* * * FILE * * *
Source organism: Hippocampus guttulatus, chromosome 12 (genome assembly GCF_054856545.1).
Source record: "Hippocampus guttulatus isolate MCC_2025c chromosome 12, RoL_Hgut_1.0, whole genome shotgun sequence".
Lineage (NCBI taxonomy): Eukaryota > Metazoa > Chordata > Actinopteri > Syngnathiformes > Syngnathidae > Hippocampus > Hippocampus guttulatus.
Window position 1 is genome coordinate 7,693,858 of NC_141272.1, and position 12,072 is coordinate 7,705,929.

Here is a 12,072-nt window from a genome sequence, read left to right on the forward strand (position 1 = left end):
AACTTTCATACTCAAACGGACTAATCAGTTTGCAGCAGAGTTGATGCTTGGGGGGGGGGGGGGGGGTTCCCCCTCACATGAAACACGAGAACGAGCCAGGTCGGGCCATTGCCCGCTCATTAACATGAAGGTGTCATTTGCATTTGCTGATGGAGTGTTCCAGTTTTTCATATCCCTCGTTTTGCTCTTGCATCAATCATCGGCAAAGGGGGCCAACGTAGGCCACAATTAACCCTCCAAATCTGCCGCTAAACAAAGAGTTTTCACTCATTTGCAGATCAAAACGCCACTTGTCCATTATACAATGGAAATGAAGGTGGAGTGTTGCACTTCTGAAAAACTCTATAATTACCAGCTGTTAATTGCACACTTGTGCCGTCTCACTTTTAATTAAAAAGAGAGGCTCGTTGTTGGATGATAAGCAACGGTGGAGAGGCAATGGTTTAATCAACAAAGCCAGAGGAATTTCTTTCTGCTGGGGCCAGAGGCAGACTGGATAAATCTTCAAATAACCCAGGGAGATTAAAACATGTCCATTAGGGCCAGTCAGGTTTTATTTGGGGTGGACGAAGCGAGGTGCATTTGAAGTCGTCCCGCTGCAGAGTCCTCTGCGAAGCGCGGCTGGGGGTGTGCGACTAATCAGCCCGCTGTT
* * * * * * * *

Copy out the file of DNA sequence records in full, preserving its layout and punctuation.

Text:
Source organism: Hippocampus guttulatus, chromosome 12 (genome assembly GCF_054856545.1).
Source record: "Hippocampus guttulatus isolate MCC_2025c chromosome 12, RoL_Hgut_1.0, whole genome shotgun sequence".
Lineage (NCBI taxonomy): Eukaryota > Metazoa > Chordata > Actinopteri > Syngnathiformes > Syngnathidae > Hippocampus > Hippocampus guttulatus.
Window position 1 is genome coordinate 7,693,858 of NC_141272.1, and position 12,072 is coordinate 7,705,929.

Here is a 12,072-nt window from a genome sequence, read left to right on the forward strand (position 1 = left end):
AACTTTCATACTCAAACGGACTAATCAGTTTGCAGCAGAGTTGATGCTTGGGGGGGGGGGGGGGGGTTCCCCCTCACATGAAACACGAGAACGAGCCAGGTCGGGCCATTGCCCGCTCATTAACATGAAGGTGTCATTTGCATTTGCTGATGGAGTGTTCCAGTTTTTCATATCCCTCGTTTTGCTCTTGCATCAATCATCGGCAAAGGGGGCCAACGTAGGCCACAATTAACCCTCCAAATCTGCCGCTAAACAAAGAGTTTTCACTCATTTGCAGATCAAAACGCCACTTGTCCATTATACAATGGAAATGAAGGTGGAGTGTTGCACTTCTGAAAAACTCTATAATTACCAGCTGTTAATTGCACACTTGTGCCGTCTCACTTTTAATTAAAAAGAGAGGCTCGTTGTTGGATGATAAGCAACGGTGGAGAGGCAATGGTTTAATCAACAAAGCCAGAGGAATTTCTTTCTGCTGGGGCCAGAGGCAGACTGGATAAATCTTCAAATAACCCAGGGAGATTAAAACATGTCCATTAGGGCCAGTCAGGTTTTATTTGGGGTGGACGAAGCGAGGTGCATTTGAAGTCGTCCCGCTGCAGAGTCCTCTGCGAAGCGCGGCTGGGGGTGTGCGACTAATCAGCCCGCTGTT